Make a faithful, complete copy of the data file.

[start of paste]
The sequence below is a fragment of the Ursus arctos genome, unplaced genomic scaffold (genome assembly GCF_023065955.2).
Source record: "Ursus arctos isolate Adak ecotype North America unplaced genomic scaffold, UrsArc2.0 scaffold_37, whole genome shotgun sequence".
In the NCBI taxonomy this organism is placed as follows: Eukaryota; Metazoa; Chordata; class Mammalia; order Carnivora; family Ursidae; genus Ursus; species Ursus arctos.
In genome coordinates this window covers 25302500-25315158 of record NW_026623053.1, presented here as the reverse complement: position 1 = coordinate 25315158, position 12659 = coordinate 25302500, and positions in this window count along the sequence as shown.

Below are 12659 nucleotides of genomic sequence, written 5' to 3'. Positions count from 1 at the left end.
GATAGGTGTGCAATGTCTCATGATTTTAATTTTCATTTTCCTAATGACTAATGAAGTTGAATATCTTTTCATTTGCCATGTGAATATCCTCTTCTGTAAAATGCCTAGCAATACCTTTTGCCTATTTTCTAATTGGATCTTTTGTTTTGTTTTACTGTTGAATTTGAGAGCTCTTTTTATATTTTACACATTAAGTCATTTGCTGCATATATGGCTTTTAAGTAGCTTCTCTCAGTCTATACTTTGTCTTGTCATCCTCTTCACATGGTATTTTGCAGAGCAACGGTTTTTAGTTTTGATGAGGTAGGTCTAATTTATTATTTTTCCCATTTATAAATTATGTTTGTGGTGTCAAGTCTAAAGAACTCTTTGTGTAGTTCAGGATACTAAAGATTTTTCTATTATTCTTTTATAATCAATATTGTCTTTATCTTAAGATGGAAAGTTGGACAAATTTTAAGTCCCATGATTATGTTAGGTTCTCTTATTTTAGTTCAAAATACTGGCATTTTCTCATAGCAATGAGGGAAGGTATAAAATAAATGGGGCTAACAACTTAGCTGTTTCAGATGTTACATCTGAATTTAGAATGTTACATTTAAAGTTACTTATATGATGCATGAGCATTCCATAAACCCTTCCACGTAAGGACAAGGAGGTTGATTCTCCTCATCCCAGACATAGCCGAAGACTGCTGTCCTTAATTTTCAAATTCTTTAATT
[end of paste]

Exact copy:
The sequence below is a fragment of the Ursus arctos genome, unplaced genomic scaffold (genome assembly GCF_023065955.2).
Source record: "Ursus arctos isolate Adak ecotype North America unplaced genomic scaffold, UrsArc2.0 scaffold_37, whole genome shotgun sequence".
In the NCBI taxonomy this organism is placed as follows: Eukaryota; Metazoa; Chordata; class Mammalia; order Carnivora; family Ursidae; genus Ursus; species Ursus arctos.
In genome coordinates this window covers 25302500-25315158 of record NW_026623053.1, presented here as the reverse complement: position 1 = coordinate 25315158, position 12659 = coordinate 25302500, and positions in this window count along the sequence as shown.

Below are 12659 nucleotides of genomic sequence, written 5' to 3'. Positions count from 1 at the left end.
GATAGGTGTGCAATGTCTCATGATTTTAATTTTCATTTTCCTAATGACTAATGAAGTTGAATATCTTTTCATTTGCCATGTGAATATCCTCTTCTGTAAAATGCCTAGCAATACCTTTTGCCTATTTTCTAATTGGATCTTTTGTTTTGTTTTACTGTTGAATTTGAGAGCTCTTTTTATATTTTACACATTAAGTCATTTGCTGCATATATGGCTTTTAAGTAGCTTCTCTCAGTCTATACTTTGTCTTGTCATCCTCTTCACATGGTATTTTGCAGAGCAACGGTTTTTAGTTTTGATGAGGTAGGTCTAATTTATTATTTTTCCCATTTATAAATTATGTTTGTGGTGTCAAGTCTAAAGAACTCTTTGTGTAGTTCAGGATACTAAAGATTTTTCTATTATTCTTTTATAATCAATATTGTCTTTATCTTAAGATGGAAAGTTGGACAAATTTTAAGTCCCATGATTATGTTAGGTTCTCTTATTTTAGTTCAAAATACTGGCATTTTCTCATAGCAATGAGGGAAGGTATAAAATAAATGGGGCTAACAACTTAGCTGTTTCAGATGTTACATCTGAATTTAGAATGTTACATTTAAAGTTACTTATATGATGCATGAGCATTCCATAAACCCTTCCACGTAAGGACAAGGAGGTTGATTCTCCTCATCCCAGACATAGCCGAAGACTGCTGTCCTTAATTTTCAAATTCTTTAATT